The Colorado pension reform bill’s (SB1) proponents should accept that states cannot legislate away a debt for work that was completed in the past. What the state is attempting is a claw back of deferred pay. The bill’s sponsors should accept that states cannot avoid their contractual obligations simply because they prefer to spend resources on alternative public services or obligations.

    Some pension reform advocates argue that public sector pensions should be held to the same standards as private sector pensions. My response to that is “I agree wholeheartedly!” Under the federal Internal Revenue Code reducing accrued pension benefits for private pensions is illegal. If the public sector PERA pension were covered under this I.R.C. law and held to the same standards as private pensions, then last February’s theft of accrued benefits by the Colorado Legislature would not have been attempted. Essentially, federal law provides higher protection to private pensions than it does to public sector pensions. Public pension members are forced to appeal to the courts to prevent the theft of their benefits. (Happening.)

    Members of the Legislature pointed out many times, to no avail, that the so called “pension reform bill” was a violation of contracts to which the State was a party. Here are some examples (on tape from the floor debate):

    Rep. Lambert: “I have heard from my constituents, as many of you have, that this proposal will breach retiree’s contracts.”
    Rep. Swalm: “We’re breaking new territory in this state by trying to reduce the COLA. We’re probably going to get a lawsuit out of that. If we cut the 3.5 percent COLA there will be a lawsuit.
    Rep. Gerou said that it is a disservice to the state to rush a bill through when her committee knew that it will go to litigation, and said what we are doing to the retirees is wrong.
    Rep. Delgroso said that it is tough for him to tell people that he is going to break their contract.
    Senator Harvey said “We have made a commitment. We have a contract with current retirees. That is already in place. Reforms should be made for new hires. We do not have that commitment to new hires.
    Senator Spence said “The bill places an unfair burden on retirees.”
    Senator Scheffel said “We are breaching our promises to existing retirees.”
    Senator Lundberg said “This bill is a deal that was cut before this body met.”

    The cavalier abandonment of contractual obligations brings shame to the state of Colorado, aligns Colorado with Third World countries like Bolivia. No person, Republican or Democrat should countenance the breach of contracts. Conservatives support contract law as the foundation of capitalism.

    So, why is the SB1 theft more egregious than the Madoff theft? The Colorado Legislature stole money from retirees who are less well off than Madoff’s pre-qualified hedge fund clients.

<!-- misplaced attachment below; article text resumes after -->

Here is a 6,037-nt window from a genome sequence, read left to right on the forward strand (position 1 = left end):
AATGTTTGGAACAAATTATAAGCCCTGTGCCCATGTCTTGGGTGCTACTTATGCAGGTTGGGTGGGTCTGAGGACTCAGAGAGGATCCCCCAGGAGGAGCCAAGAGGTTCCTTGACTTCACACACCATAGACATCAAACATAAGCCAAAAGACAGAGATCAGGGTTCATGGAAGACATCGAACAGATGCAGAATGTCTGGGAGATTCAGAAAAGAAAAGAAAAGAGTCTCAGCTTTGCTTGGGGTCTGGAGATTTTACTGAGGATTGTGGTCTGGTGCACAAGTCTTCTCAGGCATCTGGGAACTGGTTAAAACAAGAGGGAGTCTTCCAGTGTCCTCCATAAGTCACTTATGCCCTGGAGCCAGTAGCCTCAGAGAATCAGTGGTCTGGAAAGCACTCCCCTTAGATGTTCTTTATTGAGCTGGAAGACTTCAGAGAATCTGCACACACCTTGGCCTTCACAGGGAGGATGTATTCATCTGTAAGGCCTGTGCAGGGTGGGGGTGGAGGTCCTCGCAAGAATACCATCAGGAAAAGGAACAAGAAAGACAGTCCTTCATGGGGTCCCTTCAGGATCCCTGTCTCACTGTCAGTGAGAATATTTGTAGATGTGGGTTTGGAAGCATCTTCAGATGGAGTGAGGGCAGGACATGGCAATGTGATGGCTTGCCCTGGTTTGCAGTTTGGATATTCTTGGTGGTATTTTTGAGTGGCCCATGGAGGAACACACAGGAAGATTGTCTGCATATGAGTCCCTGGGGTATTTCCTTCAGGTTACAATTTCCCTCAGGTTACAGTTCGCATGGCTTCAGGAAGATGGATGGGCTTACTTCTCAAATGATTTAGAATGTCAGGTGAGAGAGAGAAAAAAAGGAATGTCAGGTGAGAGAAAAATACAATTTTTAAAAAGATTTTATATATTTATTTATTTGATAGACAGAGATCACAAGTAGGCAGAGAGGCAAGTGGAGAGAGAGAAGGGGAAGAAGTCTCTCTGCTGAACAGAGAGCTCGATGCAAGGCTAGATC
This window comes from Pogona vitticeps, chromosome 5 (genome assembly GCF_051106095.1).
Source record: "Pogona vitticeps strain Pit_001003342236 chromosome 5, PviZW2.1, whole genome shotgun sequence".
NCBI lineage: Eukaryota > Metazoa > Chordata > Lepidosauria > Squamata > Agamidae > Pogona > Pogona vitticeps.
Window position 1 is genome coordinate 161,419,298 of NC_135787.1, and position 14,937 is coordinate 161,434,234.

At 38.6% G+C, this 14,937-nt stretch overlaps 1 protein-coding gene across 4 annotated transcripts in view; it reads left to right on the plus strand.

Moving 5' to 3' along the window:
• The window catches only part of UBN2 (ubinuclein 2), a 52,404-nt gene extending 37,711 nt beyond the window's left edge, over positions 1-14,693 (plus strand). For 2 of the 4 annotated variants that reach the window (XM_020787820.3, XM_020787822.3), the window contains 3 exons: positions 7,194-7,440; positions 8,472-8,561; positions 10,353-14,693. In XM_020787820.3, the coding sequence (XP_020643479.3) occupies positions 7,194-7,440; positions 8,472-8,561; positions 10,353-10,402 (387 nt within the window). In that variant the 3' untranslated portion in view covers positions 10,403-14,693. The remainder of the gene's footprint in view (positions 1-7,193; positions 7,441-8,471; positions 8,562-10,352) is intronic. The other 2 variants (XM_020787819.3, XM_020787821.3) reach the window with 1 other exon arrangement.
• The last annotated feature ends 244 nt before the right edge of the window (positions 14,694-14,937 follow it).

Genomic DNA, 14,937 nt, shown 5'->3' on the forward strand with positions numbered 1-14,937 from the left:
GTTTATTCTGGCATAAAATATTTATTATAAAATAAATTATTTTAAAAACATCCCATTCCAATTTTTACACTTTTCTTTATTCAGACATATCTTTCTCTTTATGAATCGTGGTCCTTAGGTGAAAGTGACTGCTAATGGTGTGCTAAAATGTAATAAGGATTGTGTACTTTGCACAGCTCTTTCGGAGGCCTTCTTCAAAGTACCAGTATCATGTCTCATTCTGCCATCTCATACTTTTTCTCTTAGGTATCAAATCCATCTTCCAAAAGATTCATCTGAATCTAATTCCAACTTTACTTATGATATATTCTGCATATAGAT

The Madoff victims were taking risks to seek a higher return on their investments, the Colorado PERA victims simply trusted that their contracts would be honored.

    Colorado PERA and the Legislature justified their theft on false premises, citing 2008 market numbers when they knew the markets had recovered approximately 20 percent in 2009. PERA’s General Counsel stated on tape before the 2010 legislative session began that he expected a pension return “north of 15 percent”) for 2009.

    It appears that Colorado PERA used the very resources of PERA members to hire a team of lobbyists (up to a dozen) to take earned benefits from those same members. That’s just insane.

    Many members of the Legislature acted in ignorance. Spoonfed by the lobbyists, they ignored the legal rights of PERA retirees, and swallowed whole without question the assertions of PERA’s CEO and its chief legal counsel. If the members had read any case law, (for example, the state defined benefit pension case law summary by Prof. Amy Monahan at the University of Minnesota School of Law, Google it!), or even the 2004 Colorado AG opinion on pension benefits (retiree benefits are inviolate) they would not have supported the bill.

    PERA’s own General Counsel was quoted in a 2008 Denver Post article as follows: “The attorney general’s opinion seems clear that fully vested employees — those retired or with enough years of service to retire — cannot see any benefits reduced, including cost-of-living adjustments, Smith said.”

    Although members of the Colorado PERA Board of Trustees are fiduciaries, charged to act only in the interests of the members and the retirees, they recommended SB1, acting primarily in the interests of PERA employers who were concerned with keeping their contribution rates low.

    Adding insult to injury the Legislature stole more money than it needed. The pension theft bill sought to increase PERA’s funded level to 100 percent, although an 80 percent funded level is considered well-funded among pension experts. You don’t have to pay off your pension tomorrow, neither does the state and other PERA employers.

    There were many other options available to address the pension shortfall, options that have been adopted, or are under consideration in dozens of states. See the legal, prospective pension reform that was accomplished in Utah this year.

    Members of the Legislature have taken an oath to uphold the constitution and yet voted to violate the Contract Clause and the Takings Clause. Proponents of the bill refused to see that the retiree COLA (annual benefit increase) is set forth in Colorado law with the same force, status and weight as is the base retirement benefit. Only tortured legal reasoning, and wishful thinking, lead them to believe otherwise.

    The Legislature had the ability to investigate the legality of its actions up front, but chose to act with no legal advice. Throughout the floor and committee debates on SB1 the members displayed an ignorance of, or an intentional disregard for the relevant case law. They failed to conduct the due diligence expected of an elected body. State legislatures across the nation are examining the legal limitations on their actions regarding pension reform, exploring all legal options prior to acting. (PERA claimed to have a legal opinion to justify their actions, but never released it.)